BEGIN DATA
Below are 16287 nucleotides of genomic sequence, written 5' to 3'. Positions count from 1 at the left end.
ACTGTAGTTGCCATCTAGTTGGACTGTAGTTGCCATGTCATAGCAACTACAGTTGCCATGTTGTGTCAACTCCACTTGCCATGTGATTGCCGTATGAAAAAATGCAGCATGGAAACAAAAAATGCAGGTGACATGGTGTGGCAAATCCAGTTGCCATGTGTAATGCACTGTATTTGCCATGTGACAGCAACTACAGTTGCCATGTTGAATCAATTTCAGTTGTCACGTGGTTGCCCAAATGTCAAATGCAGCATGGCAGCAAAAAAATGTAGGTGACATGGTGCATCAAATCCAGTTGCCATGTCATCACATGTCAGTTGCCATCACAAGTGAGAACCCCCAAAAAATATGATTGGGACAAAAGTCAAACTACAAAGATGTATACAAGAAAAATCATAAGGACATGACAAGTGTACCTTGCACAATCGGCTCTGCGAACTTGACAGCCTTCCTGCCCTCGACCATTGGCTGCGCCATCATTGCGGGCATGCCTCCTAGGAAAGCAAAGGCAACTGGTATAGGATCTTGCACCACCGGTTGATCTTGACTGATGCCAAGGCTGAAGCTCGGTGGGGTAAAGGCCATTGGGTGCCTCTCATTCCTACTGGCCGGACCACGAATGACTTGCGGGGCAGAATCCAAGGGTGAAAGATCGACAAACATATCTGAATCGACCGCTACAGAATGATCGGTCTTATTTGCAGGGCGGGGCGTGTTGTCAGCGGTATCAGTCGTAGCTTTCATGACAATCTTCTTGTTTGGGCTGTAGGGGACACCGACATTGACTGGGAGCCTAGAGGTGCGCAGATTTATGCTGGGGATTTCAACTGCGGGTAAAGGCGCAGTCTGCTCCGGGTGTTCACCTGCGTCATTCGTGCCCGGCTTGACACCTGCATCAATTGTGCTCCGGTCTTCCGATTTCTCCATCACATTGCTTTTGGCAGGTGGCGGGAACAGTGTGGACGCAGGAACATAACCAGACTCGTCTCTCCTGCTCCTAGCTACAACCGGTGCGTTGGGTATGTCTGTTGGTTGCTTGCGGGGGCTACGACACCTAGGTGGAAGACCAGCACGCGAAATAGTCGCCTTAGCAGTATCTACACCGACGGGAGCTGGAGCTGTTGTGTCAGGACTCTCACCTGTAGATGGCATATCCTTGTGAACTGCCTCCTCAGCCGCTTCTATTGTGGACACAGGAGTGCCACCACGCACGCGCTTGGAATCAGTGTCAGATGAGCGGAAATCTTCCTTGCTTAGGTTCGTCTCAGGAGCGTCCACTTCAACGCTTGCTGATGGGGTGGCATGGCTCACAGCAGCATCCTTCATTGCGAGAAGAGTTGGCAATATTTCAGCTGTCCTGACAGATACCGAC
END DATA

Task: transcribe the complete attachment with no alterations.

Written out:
Below are 16287 nucleotides of genomic sequence, written 5' to 3'. Positions count from 1 at the left end.
ACTGTAGTTGCCATCTAGTTGGACTGTAGTTGCCATGTCATAGCAACTACAGTTGCCATGTTGTGTCAACTCCACTTGCCATGTGATTGCCGTATGAAAAAATGCAGCATGGAAACAAAAAATGCAGGTGACATGGTGTGGCAAATCCAGTTGCCATGTGTAATGCACTGTATTTGCCATGTGACAGCAACTACAGTTGCCATGTTGAATCAATTTCAGTTGTCACGTGGTTGCCCAAATGTCAAATGCAGCATGGCAGCAAAAAAATGTAGGTGACATGGTGCATCAAATCCAGTTGCCATGTCATCACATGTCAGTTGCCATCACAAGTGAGAACCCCCAAAAAATATGATTGGGACAAAAGTCAAACTACAAAGATGTATACAAGAAAAATCATAAGGACATGACAAGTGTACCTTGCACAATCGGCTCTGCGAACTTGACAGCCTTCCTGCCCTCGACCATTGGCTGCGCCATCATTGCGGGCATGCCTCCTAGGAAAGCAAAGGCAACTGGTATAGGATCTTGCACCACCGGTTGATCTTGACTGATGCCAAGGCTGAAGCTCGGTGGGGTAAAGGCCATTGGGTGCCTCTCATTCCTACTGGCCGGACCACGAATGACTTGCGGGGCAGAATCCAAGGGTGAAAGATCGACAAACATATCTGAATCGACCGCTACAGAATGATCGGTCTTATTTGCAGGGCGGGGCGTGTTGTCAGCGGTATCAGTCGTAGCTTTCATGACAATCTTCTTGTTTGGGCTGTAGGGGACACCGACATTGACTGGGAGCCTAGAGGTGCGCAGATTTATGCTGGGGATTTCAACTGCGGGTAAAGGCGCAGTCTGCTCCGGGTGTTCACCTGCGTCATTCGTGCCCGGCTTGACACCTGCATCAATTGTGCTCCGGTCTTCCGATTTCTCCATCACATTGCTTTTGGCAGGTGGCGGGAACAGTGTGGACGCAGGAACATAACCAGACTCGTCTCTCCTGCTCCTAGCTACAACCGGTGCGTTGGGTATGTCTGTTGGTTGCTTGCGGGGGCTACGACACCTAGGTGGAAGACCAGCACGCGAAATAGTCGCCTTAGCAGTATCTACACCGACGGGAGCTGGAGCTGTTGTGTCAGGACTCTCACCTGTAGATGGCATATCCTTGTGAACTGCCTCCTCAGCCGCTTCTATTGTGGACACAGGAGTGCCACCACGCACGCGCTTGGAATCAGTGTCAGATGAGCGGAAATCTTCCTTGCTTAGGTTCGTCTCAGGAGCGTCCACTTCAACGCTTGCTGATGGGGTGGCATGGCTCACAGCAGCATCCTTCATTGCGAGAAGAGTTGGCAATATTTCAGCTGTCCTGACAGATACCGAC